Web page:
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Assessing the user research behind assisted digital support

Ben Carpenter and Ruben P. Huidobro work at GDS. Ruben is a user researcher, helping projects across government to do great user research and meet the Digital Service Standard. Ben looks at the guidance and requirements around assisted digital and digital take up. Ben and Ruben also sit on service standard assessment panels. In this post they focus on assisted digital support needs.

In a service standard assessment we evaluate the service teams’ understanding of the users of their service, the research they did to gain that understanding, and how the decisions they're making are based on it.

Public services aren’t just for tech-savvy people who don’t need help with technology, so we’re interested in more than just the part of the service that lives online.

What is assisted digital support?

Some users need help with online services. We call this ‘assisted digital support’. Anyone can need it, but users who do are much more likely to have low digital skills and be among the most vulnerable people in society. Assisted digital support ensures they aren’t excluded from online public services.

We're interested in what different types of support people need in different situations, as well as how they find and access support.

We’re also interested in the very first step of a user’s journey, and what makes them take that step. Journeys often start offline, with the need to deal with Government being triggered by a letter, a chat, and advert or a life event.

What teams are doing right

We’ve watched service teams mature over time, getting better at finding out more about their users – what it is that they need and the journeys they travel to meet those needs.

Here are some common observations from assessments we’ve been in, where teams are doing the right things to research their users’ assisted digital support needs.

The team is researching with the right people

People can have many challenges when faced with an online public service. Identifying the greatest support needs means talking to users with the lowest levels of digital skills, confidence and access.

It can take time to reach these users, but it’s vital if the team are going to build a service that works for everyone. The Waste Carriers service did some great work on this, and there are many approaches a team can take.

In an assessment we talk to the service team about how they’re reaching these users. Are they reaching out offline, understanding that online surveys, emails and social media are not appropriate ways to reach people who aren't online or lack digital skills and confidence? We ask whether the team has visited places that users of their services with low digital skills are most likely to be and if they’re talking to relevant organisations to help make contact.

The team understands all of their users’ support needs

Even users with higher levels of digital skill may need assisted digital support – they may lack confidence or access, or the service may be complicated or stressful, or badly designed.

When was the last time you ended up on the phone because you couldn't find an online route, or it didn't work properly or didn't give you enough confidence?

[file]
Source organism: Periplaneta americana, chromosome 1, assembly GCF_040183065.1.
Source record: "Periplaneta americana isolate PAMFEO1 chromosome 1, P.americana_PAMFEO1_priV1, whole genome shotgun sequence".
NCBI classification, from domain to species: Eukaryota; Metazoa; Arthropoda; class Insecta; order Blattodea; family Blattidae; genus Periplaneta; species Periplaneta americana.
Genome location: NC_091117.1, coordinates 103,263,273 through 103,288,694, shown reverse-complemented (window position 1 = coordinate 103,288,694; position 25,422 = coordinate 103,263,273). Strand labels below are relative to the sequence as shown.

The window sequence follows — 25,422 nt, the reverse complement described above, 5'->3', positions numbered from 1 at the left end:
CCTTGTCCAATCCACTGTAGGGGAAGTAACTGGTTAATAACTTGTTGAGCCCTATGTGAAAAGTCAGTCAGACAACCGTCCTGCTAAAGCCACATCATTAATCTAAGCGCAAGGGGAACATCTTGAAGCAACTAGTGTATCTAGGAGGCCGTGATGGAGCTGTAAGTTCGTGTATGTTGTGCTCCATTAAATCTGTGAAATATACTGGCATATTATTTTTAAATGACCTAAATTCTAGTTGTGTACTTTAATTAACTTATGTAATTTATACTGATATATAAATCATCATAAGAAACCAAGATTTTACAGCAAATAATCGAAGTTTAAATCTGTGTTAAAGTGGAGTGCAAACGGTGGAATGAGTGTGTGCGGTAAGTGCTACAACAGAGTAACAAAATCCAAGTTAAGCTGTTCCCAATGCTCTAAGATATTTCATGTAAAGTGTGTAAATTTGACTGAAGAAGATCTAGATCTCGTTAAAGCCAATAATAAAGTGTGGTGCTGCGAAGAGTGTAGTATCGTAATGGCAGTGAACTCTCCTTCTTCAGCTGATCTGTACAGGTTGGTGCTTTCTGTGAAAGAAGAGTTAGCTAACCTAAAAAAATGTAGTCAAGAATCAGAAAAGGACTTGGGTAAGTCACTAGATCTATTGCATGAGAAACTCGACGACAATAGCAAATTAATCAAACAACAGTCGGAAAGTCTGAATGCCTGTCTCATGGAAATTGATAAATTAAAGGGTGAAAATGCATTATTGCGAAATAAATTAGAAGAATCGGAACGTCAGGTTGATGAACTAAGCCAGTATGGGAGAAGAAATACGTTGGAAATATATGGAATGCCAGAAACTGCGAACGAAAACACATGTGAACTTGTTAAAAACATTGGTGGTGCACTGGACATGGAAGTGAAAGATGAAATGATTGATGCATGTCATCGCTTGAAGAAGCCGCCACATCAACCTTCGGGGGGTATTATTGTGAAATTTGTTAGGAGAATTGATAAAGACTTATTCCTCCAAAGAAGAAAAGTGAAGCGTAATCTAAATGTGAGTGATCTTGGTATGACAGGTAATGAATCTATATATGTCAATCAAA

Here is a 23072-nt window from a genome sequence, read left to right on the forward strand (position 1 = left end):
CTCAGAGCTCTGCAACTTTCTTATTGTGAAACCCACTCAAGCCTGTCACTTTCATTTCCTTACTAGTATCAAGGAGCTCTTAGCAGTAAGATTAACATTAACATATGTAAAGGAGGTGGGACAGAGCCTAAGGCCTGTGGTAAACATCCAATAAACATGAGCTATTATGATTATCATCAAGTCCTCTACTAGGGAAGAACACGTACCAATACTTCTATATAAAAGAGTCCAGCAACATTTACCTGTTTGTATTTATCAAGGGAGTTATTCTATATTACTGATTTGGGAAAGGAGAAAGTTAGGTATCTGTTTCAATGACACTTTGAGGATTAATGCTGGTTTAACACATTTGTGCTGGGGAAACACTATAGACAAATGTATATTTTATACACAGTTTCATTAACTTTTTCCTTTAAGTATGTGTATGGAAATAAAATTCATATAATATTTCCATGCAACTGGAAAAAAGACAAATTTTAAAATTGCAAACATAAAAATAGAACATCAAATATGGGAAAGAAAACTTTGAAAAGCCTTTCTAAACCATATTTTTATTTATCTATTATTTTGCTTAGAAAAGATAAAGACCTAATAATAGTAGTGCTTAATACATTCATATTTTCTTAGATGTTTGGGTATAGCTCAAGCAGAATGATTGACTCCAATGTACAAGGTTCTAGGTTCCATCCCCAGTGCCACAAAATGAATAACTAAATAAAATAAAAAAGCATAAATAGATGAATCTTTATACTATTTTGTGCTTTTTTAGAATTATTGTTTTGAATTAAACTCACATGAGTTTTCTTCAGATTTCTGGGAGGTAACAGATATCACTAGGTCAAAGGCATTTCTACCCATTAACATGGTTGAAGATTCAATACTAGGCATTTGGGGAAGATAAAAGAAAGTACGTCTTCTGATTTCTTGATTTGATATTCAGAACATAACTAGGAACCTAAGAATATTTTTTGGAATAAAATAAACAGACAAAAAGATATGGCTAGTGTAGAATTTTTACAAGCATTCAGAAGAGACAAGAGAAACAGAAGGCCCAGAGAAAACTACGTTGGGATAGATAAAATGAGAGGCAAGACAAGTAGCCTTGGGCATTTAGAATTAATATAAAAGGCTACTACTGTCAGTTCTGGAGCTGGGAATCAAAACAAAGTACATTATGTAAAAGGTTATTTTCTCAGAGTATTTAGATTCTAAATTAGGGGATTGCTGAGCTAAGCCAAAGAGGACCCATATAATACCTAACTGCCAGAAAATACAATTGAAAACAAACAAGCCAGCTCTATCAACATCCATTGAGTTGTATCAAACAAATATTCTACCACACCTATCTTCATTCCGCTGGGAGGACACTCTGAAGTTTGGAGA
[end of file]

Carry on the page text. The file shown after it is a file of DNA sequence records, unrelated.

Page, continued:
We ask teams about their research into all users’ support needs. Only when they understand these can they understand the overall volume of support they'll need to ensure is in place.

The service is thinking about support from third parties

Some users might not get support from the service itself but from third parties, such as friends, colleagues, family, charities, other government departments, solicitors or retailers.

We ask services about their understanding of the full scale and range of routes and providers their users need to meet their support needs.

The team’s assisted digital support plans are based on nothing but their great research

Doing the right research is the only way teams can design support that meets point 12 of the service standard.

We ask teams how they are designing their assisted digital support model solely to meet the needs they’ve learned about from their user research. We check it’s not based on assumptions, bad research or a minister's wishes. We also check they're not just proposing the generic support model that their department already happens to have in place. The model may work but needs to be specifically tailored to what the team knows their users need.

We ask teams to explain how they know there will be enough support for all users who might need it, including those currently relying on friends and family, or paying an intermediary such as a solicitor or salesperson.

We also ask teams how they’re making sure users know about the support, so they don’t end up using a different service or, worst of all, not using the service at all.

What we've learned

The most important things we’ve learned are that:

  1. there is no such thing as an ‘assisted digital user’ – just users who need support and services (online and offline) that must meet those needs
  2. for many users, the support is the service


Keep in touch. Sign up to email updates from this blog. Follow Ben on Twitter. Follow Ruben and Ben on Twitter.

Feature image credit: Beau Lebens, Ramp Stairs, Attribution-NonCommercial 2.0 Generic (CC BY-NC 2.0)

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